In a historic move, the Seanad has voted in favour of the Control of Economic Activity (Occupied Territories) Bill 2018. The bill, which passed its crucial second stage, would make Ireland the first country in Europe to end trade with illegal Israeli settlements in the West Bank, on the basis that the settlements violate international humanitarian law and human rights standards and are recognised as being illegal by every country in the world bar Israel.
On the bill passing, Rosamond Bennett, Chief Executive of Christian Aid Ireland said: “Today’s vote sends an important message across the globe, that international law exists to protect people and their rights across the world. For too long, settlements and the produce that comes from them have been at the expense of Palestinian rights, forcing them off their land and into poverty.
“Today’s vote was a vote in support of the rule of law, for justice, and for human rights. We look forward to continuing to support the passage of this important legislation through the Oireachtas.”
What would the bill ban?
The legislation would ban trade in goods produced in illegal settlements in occupied territories, including Israeli settlements in the occupied Palestinian 'West Bank'. Though these settlements are repeatedly condemned by the EU, UN and Irish Government as illegal, they continue to extract valuable natural resources and agricultural produce from occupied land, which is then exported and sold around the world. The bill does not ban Israeli products, only goods produced in settlements established beyond its borders that Ireland has long condemned as illegal.
Why is it needed?
Under international law, settlement construction is a war crime and a grave breach of international humanitarian law (Fourth Geneva Convention; Rome Statute of the ICC). The settlements created by such a transfer are also illegal under domestic Irish law (Int Criminal Court Act 2006; Geneva Conventions Acts 1962 & 1998).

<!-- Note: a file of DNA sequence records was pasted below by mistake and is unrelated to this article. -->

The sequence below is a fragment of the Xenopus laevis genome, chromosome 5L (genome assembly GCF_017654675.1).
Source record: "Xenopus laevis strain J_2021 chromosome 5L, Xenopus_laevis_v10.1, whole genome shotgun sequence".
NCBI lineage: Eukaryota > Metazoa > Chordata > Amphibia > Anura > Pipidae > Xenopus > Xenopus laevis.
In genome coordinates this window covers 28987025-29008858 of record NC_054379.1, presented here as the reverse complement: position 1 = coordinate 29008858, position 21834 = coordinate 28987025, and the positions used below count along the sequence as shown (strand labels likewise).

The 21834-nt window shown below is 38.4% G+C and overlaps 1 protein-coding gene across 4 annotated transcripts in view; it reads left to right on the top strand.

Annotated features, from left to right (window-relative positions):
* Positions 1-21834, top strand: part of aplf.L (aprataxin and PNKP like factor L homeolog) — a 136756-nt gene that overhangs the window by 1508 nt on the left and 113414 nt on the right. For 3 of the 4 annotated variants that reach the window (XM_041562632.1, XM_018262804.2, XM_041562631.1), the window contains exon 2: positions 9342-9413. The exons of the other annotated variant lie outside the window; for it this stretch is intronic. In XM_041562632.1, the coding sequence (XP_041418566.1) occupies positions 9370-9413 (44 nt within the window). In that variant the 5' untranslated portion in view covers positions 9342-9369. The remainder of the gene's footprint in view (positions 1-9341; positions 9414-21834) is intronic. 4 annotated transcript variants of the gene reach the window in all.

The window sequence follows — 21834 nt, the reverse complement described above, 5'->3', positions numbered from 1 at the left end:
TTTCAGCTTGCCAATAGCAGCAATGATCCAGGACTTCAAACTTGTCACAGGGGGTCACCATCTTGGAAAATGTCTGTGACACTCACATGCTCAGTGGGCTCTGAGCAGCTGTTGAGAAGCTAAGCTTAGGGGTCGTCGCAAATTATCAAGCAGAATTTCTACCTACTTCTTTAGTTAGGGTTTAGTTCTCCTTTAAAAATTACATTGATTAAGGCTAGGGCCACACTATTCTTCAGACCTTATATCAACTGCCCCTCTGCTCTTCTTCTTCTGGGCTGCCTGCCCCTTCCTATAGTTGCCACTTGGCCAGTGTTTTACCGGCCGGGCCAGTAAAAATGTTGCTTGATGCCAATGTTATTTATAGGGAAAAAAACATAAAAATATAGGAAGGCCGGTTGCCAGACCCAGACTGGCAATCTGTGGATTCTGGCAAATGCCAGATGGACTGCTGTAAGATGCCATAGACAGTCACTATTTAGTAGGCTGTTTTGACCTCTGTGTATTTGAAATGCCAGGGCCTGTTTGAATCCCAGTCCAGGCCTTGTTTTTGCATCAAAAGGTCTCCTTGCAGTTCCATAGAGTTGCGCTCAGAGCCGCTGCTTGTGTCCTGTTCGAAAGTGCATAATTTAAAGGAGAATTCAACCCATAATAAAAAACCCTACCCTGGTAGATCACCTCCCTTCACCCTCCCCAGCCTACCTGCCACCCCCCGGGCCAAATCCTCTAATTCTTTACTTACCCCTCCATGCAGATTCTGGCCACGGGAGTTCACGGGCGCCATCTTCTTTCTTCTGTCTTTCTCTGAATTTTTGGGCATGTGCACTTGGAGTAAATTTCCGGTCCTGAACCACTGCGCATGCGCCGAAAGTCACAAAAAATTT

Israel has occupied the Palestinian 'West Bank' since 1967 and has since transferred over 600,000 of its citizens into illegal settlements in that territory. This has been facilitated by the confiscation of over 40% of available land, and severely reduced the land available for agriculture, housing and basic services. It has caused immense suffering and a deteriorating human rights situation on the ground, particularly due to restricted access to water and electricity.
Farmers from the West Bank, Fayez and Muna al-Taneeb, visited Ireland in the lead up to the vote. The couple have struggled for decades to save their farm despite family land being repeatedly demolished and their crops being polluted.
Supporting the bill
Christian Aid, Trócaire, Sadaka and the Global Legal Action Network are supporting the bill and have urged senators and TDs to ensure its passage into legislation.
Rosamond Bennett said: “A viable and lasting peace in the region has to be grounded in international law and these settlements are a clear violation of international law and may even constitute war crimes under the Geneva conventions.
“By supporting this bill, Ireland is reasserting its commitment to justice, peace, and the rule of law at a time when many of these values are under threat around the world. This bill is an important move in support of these values.”
What happens next?
The bill now goes for further discussion and analysis at the relevant Oireachtas committee. The focus in the short term will be to ensure that this bill gets moved to Committee stage as early as possible in the Autumn.